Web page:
Seagate May Delay Own Solid-State Drives Till 2011, Claim Analysts

Seagate’s SSDs May Be Delayed – Pacific Crest Securities

by Anton Shilov
07/06/2009 | 09:07 AM

Seagate Technology, the world’s largest maker of hard disk drives, may delay introduction of its solid-state drives to 2011 because of the issues with relationships between LSI Corp. and Seagate. According to analysts from Pacific Crest Securities, Seagate will have to utilize SSD controllers from other makers, which will delay the release of actual products rather tangibly.

 

“We heard that Seagate (the company we think is closest in terms of market penetration) had another setback in its efforts to design an enterprise storage drive to compete with ZeusIOPS. This effort centered on work the company was doing with LSI, (which) has experience in controller design in HDD. We believe that Seagate now will be forced to turn to a start-up company to find a potential solution, a setback that likely means there will no product available for testing until the middle of next year,” Kevin D Vassily, an analyst at investment bank Pacific Crest Securities, wrote in a note to customers, reports The Register web-site.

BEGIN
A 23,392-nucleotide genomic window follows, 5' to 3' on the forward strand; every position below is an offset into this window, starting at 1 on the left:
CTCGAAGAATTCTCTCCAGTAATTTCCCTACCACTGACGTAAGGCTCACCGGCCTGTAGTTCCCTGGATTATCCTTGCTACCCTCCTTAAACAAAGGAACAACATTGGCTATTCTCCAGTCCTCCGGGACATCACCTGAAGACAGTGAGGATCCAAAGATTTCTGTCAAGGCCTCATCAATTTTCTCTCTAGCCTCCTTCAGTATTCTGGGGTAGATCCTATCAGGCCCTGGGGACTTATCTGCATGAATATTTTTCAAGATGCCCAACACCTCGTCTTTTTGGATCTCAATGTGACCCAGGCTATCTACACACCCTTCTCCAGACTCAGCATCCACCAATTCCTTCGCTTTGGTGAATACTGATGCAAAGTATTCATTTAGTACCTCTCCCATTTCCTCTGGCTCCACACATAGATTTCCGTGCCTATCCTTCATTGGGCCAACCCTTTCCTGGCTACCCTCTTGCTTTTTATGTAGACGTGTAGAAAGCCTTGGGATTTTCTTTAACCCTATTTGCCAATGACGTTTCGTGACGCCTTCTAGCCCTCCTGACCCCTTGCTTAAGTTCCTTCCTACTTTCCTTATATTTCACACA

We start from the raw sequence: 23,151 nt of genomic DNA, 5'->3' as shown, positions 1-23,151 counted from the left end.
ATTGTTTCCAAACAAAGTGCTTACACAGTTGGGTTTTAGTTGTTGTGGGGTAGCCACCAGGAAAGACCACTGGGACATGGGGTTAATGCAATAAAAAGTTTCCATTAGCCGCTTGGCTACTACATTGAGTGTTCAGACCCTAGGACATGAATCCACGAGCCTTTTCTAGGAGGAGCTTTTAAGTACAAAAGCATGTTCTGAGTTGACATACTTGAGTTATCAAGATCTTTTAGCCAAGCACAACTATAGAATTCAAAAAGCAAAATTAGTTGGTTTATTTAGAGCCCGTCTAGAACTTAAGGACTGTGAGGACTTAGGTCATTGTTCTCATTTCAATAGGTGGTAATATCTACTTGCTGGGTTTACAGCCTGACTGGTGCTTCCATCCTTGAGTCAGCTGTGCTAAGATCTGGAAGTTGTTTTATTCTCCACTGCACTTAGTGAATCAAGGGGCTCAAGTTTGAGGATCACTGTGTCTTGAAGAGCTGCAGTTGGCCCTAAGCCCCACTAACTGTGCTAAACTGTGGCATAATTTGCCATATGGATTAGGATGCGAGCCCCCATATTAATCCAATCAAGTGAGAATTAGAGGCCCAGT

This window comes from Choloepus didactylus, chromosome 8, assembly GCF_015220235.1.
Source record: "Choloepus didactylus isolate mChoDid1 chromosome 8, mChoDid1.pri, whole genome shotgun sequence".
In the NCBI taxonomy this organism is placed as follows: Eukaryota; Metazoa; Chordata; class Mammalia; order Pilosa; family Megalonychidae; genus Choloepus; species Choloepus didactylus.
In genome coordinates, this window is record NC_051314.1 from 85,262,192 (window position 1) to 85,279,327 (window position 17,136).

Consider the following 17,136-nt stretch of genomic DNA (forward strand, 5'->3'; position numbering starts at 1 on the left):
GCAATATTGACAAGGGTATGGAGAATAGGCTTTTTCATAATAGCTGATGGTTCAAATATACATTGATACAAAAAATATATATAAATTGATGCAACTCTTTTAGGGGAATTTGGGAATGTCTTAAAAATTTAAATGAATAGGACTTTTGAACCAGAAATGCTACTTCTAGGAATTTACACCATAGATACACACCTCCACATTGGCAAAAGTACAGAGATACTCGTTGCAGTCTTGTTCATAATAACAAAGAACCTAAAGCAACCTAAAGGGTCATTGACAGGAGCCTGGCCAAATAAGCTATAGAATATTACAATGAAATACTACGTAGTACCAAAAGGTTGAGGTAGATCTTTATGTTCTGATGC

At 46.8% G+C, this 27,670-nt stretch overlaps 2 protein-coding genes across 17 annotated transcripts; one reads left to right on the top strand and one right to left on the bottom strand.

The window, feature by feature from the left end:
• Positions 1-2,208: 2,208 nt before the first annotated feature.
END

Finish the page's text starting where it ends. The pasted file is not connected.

Early this year Seagate said that it would introduce enterprise-class solid-state drives in 2009, but did not provide any details. Seagate recently switched chief operating officer William Watkins to Stephen J. Luczo after Mr. Watkins failed to ensure strong positions of Seagate on the market of hard drives for mobile and portable applications, but also failed to start offering SSDs in the enterprise market segment at the dawn of solid-state drives on the mass market.

It is one of the key goals of Mr. Luczo to enter the market of solid-state drives, however, it seems that it may take up to two years for the company to truly enter the SSD market.

“Given that qualification of a product (based on STEC's experience) can take up to a year, it would seem that mid-2011 is the earliest that any competing product will likely be able to ship in any volume,” added Mr. Vassily.

Seagate did not comment on the report.